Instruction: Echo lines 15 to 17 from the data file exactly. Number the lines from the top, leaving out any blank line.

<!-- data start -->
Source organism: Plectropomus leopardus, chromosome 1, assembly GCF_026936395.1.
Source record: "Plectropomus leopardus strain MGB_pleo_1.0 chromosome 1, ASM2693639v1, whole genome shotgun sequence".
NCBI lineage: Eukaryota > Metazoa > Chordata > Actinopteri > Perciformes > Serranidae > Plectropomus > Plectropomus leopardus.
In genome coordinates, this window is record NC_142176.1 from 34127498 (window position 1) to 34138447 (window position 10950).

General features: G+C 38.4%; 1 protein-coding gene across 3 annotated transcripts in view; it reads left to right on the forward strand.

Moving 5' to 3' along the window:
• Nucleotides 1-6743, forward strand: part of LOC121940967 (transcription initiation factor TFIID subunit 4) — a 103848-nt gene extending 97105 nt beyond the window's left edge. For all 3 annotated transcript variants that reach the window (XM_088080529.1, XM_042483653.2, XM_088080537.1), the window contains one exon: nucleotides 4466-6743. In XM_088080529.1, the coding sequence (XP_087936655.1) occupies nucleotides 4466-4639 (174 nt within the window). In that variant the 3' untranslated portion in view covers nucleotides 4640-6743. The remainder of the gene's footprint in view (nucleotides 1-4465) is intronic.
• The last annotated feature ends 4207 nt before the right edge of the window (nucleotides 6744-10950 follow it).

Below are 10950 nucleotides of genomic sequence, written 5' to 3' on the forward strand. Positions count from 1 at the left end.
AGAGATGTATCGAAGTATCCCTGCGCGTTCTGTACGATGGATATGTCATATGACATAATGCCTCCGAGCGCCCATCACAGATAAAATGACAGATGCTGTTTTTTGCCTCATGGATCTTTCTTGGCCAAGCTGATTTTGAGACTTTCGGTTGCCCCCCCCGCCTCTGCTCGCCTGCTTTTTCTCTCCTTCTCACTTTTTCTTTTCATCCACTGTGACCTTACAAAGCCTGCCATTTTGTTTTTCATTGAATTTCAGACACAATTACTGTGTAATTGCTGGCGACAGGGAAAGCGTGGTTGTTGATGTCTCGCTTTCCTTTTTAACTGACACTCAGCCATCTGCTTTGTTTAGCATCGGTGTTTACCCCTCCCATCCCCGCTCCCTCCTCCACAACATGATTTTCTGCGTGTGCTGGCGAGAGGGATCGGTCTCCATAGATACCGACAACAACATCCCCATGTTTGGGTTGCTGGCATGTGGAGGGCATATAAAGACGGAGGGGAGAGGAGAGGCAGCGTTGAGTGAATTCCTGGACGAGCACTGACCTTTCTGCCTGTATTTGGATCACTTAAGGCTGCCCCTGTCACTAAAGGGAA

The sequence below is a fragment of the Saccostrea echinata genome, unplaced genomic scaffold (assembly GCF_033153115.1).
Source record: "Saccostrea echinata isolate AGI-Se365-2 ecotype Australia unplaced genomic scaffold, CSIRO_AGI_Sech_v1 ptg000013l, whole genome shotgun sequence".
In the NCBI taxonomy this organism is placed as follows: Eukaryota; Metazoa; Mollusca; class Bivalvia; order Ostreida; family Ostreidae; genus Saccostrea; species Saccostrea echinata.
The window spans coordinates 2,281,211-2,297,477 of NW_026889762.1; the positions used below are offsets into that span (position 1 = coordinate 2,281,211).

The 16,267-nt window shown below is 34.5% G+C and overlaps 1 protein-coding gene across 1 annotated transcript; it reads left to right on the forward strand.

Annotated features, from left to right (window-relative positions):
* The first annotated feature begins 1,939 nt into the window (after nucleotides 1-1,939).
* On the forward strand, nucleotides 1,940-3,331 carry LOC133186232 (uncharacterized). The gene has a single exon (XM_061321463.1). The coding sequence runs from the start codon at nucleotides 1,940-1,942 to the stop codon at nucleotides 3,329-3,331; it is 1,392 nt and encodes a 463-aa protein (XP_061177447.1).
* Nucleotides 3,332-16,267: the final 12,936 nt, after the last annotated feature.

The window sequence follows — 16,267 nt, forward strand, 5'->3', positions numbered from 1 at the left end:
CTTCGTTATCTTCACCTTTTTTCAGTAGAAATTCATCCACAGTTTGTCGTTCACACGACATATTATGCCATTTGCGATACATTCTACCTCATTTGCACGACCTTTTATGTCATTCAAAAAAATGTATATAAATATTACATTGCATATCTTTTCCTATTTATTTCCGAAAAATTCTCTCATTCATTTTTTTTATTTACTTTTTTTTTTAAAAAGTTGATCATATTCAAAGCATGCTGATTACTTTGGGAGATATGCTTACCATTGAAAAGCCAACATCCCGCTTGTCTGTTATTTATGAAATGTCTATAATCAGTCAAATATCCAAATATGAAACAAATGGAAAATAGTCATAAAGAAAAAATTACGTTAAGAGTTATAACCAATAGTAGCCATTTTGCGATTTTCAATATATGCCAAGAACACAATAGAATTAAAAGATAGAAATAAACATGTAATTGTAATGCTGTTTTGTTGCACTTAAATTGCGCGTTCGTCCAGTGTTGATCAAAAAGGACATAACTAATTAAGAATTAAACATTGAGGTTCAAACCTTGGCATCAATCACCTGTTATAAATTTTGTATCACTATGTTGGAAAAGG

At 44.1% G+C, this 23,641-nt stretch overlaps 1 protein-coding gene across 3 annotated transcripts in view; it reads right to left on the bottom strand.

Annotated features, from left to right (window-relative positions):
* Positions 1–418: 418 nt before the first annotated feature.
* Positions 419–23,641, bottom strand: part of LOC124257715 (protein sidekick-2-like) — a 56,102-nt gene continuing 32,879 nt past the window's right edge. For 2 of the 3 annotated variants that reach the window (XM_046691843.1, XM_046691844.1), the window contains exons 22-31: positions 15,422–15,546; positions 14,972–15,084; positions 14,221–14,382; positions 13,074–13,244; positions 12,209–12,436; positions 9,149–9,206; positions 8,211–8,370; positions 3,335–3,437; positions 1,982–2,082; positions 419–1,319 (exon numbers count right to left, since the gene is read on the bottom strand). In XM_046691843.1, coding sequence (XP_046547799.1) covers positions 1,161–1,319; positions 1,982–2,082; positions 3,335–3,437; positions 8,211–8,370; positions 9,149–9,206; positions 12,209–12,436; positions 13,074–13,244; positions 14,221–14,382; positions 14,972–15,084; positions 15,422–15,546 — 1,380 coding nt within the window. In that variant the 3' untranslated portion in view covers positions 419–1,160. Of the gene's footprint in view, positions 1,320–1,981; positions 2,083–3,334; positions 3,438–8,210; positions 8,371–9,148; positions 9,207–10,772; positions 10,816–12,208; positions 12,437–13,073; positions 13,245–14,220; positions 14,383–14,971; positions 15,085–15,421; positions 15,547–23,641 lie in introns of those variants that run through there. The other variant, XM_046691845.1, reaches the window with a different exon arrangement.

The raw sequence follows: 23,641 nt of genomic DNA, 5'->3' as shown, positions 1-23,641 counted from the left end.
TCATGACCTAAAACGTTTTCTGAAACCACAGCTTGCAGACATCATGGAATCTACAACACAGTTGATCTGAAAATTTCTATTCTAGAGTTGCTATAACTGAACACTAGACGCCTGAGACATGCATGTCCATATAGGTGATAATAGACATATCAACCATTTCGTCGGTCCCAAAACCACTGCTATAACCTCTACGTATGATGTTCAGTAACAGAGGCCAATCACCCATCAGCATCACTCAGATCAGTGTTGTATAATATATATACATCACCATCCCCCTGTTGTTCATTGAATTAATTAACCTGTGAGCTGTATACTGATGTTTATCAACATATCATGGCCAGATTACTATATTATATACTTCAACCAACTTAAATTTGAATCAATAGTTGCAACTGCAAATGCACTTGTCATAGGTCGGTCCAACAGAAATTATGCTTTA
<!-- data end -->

The 16,267-nt window shown below is 34.5% G+C and overlaps 1 protein-coding gene across 1 annotated transcript; it reads left to right on the forward strand.

Annotated features, from left to right (window-relative positions):
* The first annotated feature begins 1,939 nt into the window (after nucleotides 1-1,939).